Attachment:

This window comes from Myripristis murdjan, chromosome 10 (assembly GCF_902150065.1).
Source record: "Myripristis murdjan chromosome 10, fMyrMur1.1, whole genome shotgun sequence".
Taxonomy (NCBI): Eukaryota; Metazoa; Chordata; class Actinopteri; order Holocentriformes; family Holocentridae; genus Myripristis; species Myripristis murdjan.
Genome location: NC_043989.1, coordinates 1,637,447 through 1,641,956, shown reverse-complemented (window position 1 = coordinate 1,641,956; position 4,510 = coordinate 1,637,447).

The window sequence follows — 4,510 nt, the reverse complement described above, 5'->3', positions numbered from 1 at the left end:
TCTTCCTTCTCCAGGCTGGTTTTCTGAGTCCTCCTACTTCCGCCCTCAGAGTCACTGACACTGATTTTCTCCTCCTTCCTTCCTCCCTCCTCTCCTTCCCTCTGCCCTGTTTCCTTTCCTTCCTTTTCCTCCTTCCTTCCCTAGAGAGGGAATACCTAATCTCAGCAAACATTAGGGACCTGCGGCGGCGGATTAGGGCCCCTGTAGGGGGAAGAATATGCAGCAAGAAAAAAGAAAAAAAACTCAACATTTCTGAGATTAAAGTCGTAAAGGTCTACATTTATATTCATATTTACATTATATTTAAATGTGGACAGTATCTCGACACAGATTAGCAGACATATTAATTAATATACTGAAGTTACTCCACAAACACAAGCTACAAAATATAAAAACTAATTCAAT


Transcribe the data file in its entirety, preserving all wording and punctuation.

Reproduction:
This window comes from Myripristis murdjan, chromosome 10 (assembly GCF_902150065.1).
Source record: "Myripristis murdjan chromosome 10, fMyrMur1.1, whole genome shotgun sequence".
Taxonomy (NCBI): Eukaryota; Metazoa; Chordata; class Actinopteri; order Holocentriformes; family Holocentridae; genus Myripristis; species Myripristis murdjan.
Genome location: NC_043989.1, coordinates 1,637,447 through 1,641,956, shown reverse-complemented (window position 1 = coordinate 1,641,956; position 4,510 = coordinate 1,637,447).

The window sequence follows — 4,510 nt, the reverse complement described above, 5'->3', positions numbered from 1 at the left end:
TCTTCCTTCTCCAGGCTGGTTTTCTGAGTCCTCCTACTTCCGCCCTCAGAGTCACTGACACTGATTTTCTCCTCCTTCCTTCCTCCCTCCTCTCCTTCCCTCTGCCCTGTTTCCTTTCCTTCCTTTTCCTCCTTCCTTCCCTAGAGAGGGAATACCTAATCTCAGCAAACATTAGGGACCTGCGGCGGCGGATTAGGGCCCCTGTAGGGGGAAGAATATGCAGCAAGAAAAAAGAAAAAAAACTCAACATTTCTGAGATTAAAGTCGTAAAGGTCTACATTTATATTCATATTTACATTATATTTAAATGTGGACAGTATCTCGACACAGATTAGCAGACATATTAATTAATATACTGAAGTTACTCCACAAACACAAGCTACAAAATATAAAAACTAATTCAAT